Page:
"Today’s Interpretation of Computer Laws Developed for a Bygone Age: A Study of Computer Crime, Prosecution & Defense," American Bar Association Criminal Justice Section, August 2016.

Many federal criminal statutes governing computer crime were drafted decades ago. In light of the advances in computer technologies and the ubiquitous use of computer communications in everyday commerce and in personal life, it is now difficult to determine what conduct of individuals and businesses in today’s environment were intended to be criminalized by Congress as opposed to conduct that appears to be criminalized due to ambiguities that have arisen as a result of technological changes. These difficulties pose threats to persons who use computers, and raise questions for those who wish to use the laws to protect their businesses and data, and to enforce the laws.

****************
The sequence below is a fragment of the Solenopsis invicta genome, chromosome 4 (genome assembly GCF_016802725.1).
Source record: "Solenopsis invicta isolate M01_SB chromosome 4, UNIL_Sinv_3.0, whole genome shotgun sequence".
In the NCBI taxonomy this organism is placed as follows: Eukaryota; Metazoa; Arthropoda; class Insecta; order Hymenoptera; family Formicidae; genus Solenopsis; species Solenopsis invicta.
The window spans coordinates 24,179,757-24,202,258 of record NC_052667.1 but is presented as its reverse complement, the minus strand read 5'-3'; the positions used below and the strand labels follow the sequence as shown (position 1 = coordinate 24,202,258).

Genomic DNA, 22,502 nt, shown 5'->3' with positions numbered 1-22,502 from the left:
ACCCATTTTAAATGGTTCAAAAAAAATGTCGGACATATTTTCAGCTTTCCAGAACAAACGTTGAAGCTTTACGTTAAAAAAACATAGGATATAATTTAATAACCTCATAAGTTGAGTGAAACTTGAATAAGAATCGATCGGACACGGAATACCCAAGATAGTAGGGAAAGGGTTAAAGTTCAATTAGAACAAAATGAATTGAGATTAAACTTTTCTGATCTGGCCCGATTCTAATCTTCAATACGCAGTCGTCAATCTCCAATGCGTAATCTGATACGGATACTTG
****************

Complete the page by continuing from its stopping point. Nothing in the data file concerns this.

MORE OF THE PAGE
Among the federal statutes that will be examined are the Computer Fraud and Abuse Act (CFAA), the Electronic Communications Protections Act (ECPA), and the Stored Electronic Communications Act (SECA). This program will examine these statutes as well as recent cases where these statutes have been used and interpreted by the courts.

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